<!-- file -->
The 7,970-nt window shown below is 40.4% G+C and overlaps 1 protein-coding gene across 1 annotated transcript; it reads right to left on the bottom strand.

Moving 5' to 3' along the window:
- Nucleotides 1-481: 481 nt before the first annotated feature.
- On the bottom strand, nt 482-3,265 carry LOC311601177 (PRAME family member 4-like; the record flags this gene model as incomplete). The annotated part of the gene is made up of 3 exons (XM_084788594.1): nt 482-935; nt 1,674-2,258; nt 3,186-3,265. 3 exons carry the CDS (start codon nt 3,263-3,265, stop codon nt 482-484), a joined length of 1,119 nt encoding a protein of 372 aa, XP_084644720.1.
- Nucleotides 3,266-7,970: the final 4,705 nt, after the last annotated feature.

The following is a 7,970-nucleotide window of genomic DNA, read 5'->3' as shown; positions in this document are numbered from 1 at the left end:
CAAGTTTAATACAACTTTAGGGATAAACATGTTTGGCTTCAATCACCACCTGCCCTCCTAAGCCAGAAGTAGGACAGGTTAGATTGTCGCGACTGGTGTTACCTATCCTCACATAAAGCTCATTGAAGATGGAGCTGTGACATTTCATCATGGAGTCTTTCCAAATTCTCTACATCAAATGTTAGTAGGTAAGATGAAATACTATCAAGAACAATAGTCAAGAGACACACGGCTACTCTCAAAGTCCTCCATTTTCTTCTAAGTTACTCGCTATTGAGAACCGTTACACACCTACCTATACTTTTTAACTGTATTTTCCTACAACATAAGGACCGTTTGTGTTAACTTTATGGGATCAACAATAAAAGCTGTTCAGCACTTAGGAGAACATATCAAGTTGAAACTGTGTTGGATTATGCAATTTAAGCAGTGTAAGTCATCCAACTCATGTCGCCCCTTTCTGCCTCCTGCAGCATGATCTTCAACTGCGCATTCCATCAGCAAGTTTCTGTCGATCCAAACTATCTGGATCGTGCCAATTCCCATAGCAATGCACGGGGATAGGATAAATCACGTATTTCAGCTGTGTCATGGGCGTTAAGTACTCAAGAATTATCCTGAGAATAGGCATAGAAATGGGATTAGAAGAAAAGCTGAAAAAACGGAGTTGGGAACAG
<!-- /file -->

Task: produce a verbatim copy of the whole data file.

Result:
The 7,970-nt window shown below is 40.4% G+C and overlaps 1 protein-coding gene across 1 annotated transcript; it reads right to left on the bottom strand.

Moving 5' to 3' along the window:
- Nucleotides 1-481: 481 nt before the first annotated feature.
- On the bottom strand, nt 482-3,265 carry LOC311601177 (PRAME family member 4-like; the record flags this gene model as incomplete). The annotated part of the gene is made up of 3 exons (XM_084788594.1): nt 482-935; nt 1,674-2,258; nt 3,186-3,265. 3 exons carry the CDS (start codon nt 3,263-3,265, stop codon nt 482-484), a joined length of 1,119 nt encoding a protein of 372 aa, XP_084644720.1.
- Nucleotides 3,266-7,970: the final 4,705 nt, after the last annotated feature.

The following is a 7,970-nucleotide window of genomic DNA, read 5'->3' as shown; positions in this document are numbered from 1 at the left end:
CAAGTTTAATACAACTTTAGGGATAAACATGTTTGGCTTCAATCACCACCTGCCCTCCTAAGCCAGAAGTAGGACAGGTTAGATTGTCGCGACTGGTGTTACCTATCCTCACATAAAGCTCATTGAAGATGGAGCTGTGACATTTCATCATGGAGTCTTTCCAAATTCTCTACATCAAATGTTAGTAGGTAAGATGAAATACTATCAAGAACAATAGTCAAGAGACACACGGCTACTCTCAAAGTCCTCCATTTTCTTCTAAGTTACTCGCTATTGAGAACCGTTACACACCTACCTATACTTTTTAACTGTATTTTCCTACAACATAAGGACCGTTTGTGTTAACTTTATGGGATCAACAATAAAAGCTGTTCAGCACTTAGGAGAACATATCAAGTTGAAACTGTGTTGGATTATGCAATTTAAGCAGTGTAAGTCATCCAACTCATGTCGCCCCTTTCTGCCTCCTGCAGCATGATCTTCAACTGCGCATTCCATCAGCAAGTTTCTGTCGATCCAAACTATCTGGATCGTGCCAATTCCCATAGCAATGCACGGGGATAGGATAAATCACGTATTTCAGCTGTGTCATGGGCGTTAAGTACTCAAGAATTATCCTGAGAATAGGCATAGAAATGGGATTAGAAGAAAAGCTGAAAAAACGGAGTTGGGAACAG